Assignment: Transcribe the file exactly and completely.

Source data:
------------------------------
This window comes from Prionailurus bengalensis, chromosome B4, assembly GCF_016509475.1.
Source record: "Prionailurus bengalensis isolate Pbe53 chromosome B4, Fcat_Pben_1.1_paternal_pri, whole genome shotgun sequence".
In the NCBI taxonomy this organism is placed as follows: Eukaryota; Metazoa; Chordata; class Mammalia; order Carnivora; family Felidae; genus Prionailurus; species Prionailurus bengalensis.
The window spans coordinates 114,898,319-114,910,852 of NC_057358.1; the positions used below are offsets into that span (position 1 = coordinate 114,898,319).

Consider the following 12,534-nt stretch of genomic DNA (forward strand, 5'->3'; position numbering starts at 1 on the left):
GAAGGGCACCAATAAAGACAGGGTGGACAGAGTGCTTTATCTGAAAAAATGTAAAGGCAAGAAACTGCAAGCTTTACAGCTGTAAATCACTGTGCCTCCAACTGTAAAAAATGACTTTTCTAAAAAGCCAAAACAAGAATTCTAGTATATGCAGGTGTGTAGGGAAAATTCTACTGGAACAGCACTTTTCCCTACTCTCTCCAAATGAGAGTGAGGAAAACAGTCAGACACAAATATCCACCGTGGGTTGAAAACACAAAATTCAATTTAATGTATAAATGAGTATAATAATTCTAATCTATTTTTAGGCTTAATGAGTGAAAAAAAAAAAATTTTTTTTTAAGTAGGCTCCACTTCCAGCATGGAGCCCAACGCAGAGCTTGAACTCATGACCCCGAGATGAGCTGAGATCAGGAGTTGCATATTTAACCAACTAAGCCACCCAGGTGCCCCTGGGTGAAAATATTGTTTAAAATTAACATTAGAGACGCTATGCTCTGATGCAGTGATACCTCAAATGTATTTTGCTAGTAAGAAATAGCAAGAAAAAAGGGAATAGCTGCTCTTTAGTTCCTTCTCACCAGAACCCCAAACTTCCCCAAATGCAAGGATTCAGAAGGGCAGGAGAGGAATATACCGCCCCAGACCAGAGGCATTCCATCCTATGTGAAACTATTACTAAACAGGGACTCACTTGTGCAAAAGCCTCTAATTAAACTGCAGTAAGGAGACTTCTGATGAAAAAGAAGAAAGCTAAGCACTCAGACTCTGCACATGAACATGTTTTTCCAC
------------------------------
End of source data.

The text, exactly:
This window comes from Prionailurus bengalensis, chromosome B4, assembly GCF_016509475.1.
Source record: "Prionailurus bengalensis isolate Pbe53 chromosome B4, Fcat_Pben_1.1_paternal_pri, whole genome shotgun sequence".
In the NCBI taxonomy this organism is placed as follows: Eukaryota; Metazoa; Chordata; class Mammalia; order Carnivora; family Felidae; genus Prionailurus; species Prionailurus bengalensis.
The window spans coordinates 114,898,319-114,910,852 of NC_057358.1; the positions used below are offsets into that span (position 1 = coordinate 114,898,319).

Consider the following 12,534-nt stretch of genomic DNA (forward strand, 5'->3'; position numbering starts at 1 on the left):
GAAGGGCACCAATAAAGACAGGGTGGACAGAGTGCTTTATCTGAAAAAATGTAAAGGCAAGAAACTGCAAGCTTTACAGCTGTAAATCACTGTGCCTCCAACTGTAAAAAATGACTTTTCTAAAAAGCCAAAACAAGAATTCTAGTATATGCAGGTGTGTAGGGAAAATTCTACTGGAACAGCACTTTTCCCTACTCTCTCCAAATGAGAGTGAGGAAAACAGTCAGACACAAATATCCACCGTGGGTTGAAAACACAAAATTCAATTTAATGTATAAATGAGTATAATAATTCTAATCTATTTTTAGGCTTAATGAGTGAAAAAAAAAAAATTTTTTTTTAAGTAGGCTCCACTTCCAGCATGGAGCCCAACGCAGAGCTTGAACTCATGACCCCGAGATGAGCTGAGATCAGGAGTTGCATATTTAACCAACTAAGCCACCCAGGTGCCCCTGGGTGAAAATATTGTTTAAAATTAACATTAGAGACGCTATGCTCTGATGCAGTGATACCTCAAATGTATTTTGCTAGTAAGAAATAGCAAGAAAAAAGGGAATAGCTGCTCTTTAGTTCCTTCTCACCAGAACCCCAAACTTCCCCAAATGCAAGGATTCAGAAGGGCAGGAGAGGAATATACCGCCCCAGACCAGAGGCATTCCATCCTATGTGAAACTATTACTAAACAGGGACTCACTTGTGCAAAAGCCTCTAATTAAACTGCAGTAAGGAGACTTCTGATGAAAAAGAAGAAAGCTAAGCACTCAGACTCTGCACATGAACATGTTTTTCCAC